Someday, if all goes according to plan, I hope to finish another graduate degree and then spend some time studying, interpreting, and explaining how Americans made war during the Revolution. The thing is, I’ve neither experienced combat nor served in the military.
It’s an issue that a very fine and reputable military historian, Professor Mark Grimsley, has taken up a few times on his blog. Recently, for instance, he commented on accepting a visiting appointment at the Army War College:
Would the students — better than 75 percent of them combat veterans — really accept the idea of learning about war from a civilian professor of suburban physique, whose only military experience consisted of eight years in the Ohio National Guard? Most students, I was pleased to discover, had no problem with this.
You can read some of Professor Grimsley’s earlier thoughts on the subject here. Since I’ve lived my entire life in peaceful enjoyment of the liberty and prosperity that others have secured, I’m humbled by his dismissive remark about serving “only” eight years in the Guard. I admire those who’ve served in any capacity. They have both my respect and my gratitude, and those who withold respect and gratitude from them make me genuinely angry. For that reason, I fervently hope that nobody will misunderstand what I’m about to say.
I’ve been thinking a lot about whether a lack of military service is a handicap when it comes to doing military history, and whether having served is a significant advantage. I’ve concluded that it probably makes relatively little difference one way or the other.
I don’t deny that there are certain universal characteristics of warfare that have held true in any time or place. Some emotions and experiences may very well have been the same for a Greek hoplite as for a present-day American Marine or any other warrior. Military service might give you some unique insight into these universals that would be difficult to get elsewhere.
But you can’t assume what these universals are, or what their limitations might be. Maybe the sensation of being charged by a line of bayonets was the same as the sensation of being under machine gun fire. Maybe the camaraderie around a backcountry campfire was the same as the camaraderie in a WWII foxhole. But maybe not. I don’t know, and without looking into it, neither does anybody else. The soldier who endures service and combat “knows war” in the sense that he’s experienced an aspect of it for himself; he knows what it’s like to serve in whatever capacity in which he’s served, and he knows the conditions of whatever type of combat he’s encountered. But a personal, experiential knowledge of one type of war is quite distinct from a knowledge of another type of service or combat.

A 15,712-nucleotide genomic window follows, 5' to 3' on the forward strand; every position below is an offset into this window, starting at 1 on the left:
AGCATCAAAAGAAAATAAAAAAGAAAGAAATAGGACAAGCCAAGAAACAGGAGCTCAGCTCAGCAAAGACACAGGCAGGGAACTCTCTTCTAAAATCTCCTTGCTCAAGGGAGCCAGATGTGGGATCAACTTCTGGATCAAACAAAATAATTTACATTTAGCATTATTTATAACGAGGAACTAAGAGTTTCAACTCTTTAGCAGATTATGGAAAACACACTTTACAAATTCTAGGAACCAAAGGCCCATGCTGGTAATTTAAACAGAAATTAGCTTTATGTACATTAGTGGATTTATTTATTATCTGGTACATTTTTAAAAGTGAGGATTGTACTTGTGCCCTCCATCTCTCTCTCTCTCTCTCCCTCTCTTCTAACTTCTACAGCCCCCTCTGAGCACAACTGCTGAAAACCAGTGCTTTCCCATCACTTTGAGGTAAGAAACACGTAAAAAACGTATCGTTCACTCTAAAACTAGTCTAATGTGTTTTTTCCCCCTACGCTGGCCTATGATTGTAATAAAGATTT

Furthermore, understanding the environemt, the actvity, of “war” is only part of what should go into understanding past military conflicts. You’re not just dealing with the distinctive atmosphere of battle or camp, but with an entirely different society that existed around the field and the armies. The Continental soldier, the Rebel, and the Rough Rider came from different worlds, with their own assumptions and cultures. The soldier of the past didn’t just do something different by engaging in battle. He was something different, simply because he was born into his particular time and place.
If you’re looking for some profound insight into the past, I believe that solid historical research is still your best bet. If you want to know what a given historical figure experienced and what he thought about it, then go to the archives and ask him. You may indeed find that his experiences and reactions were comparable to those of his descendants. But that’s a question to answer during your research, not a fact to assume at the outset of it. It’s only by approaching past wars and soldiers on their own terms and without preconceived notions that we can get an accurate picture of this complex human activity that shows no signs of going away.
(Bunker Hill illustration from Wikimedia Commons)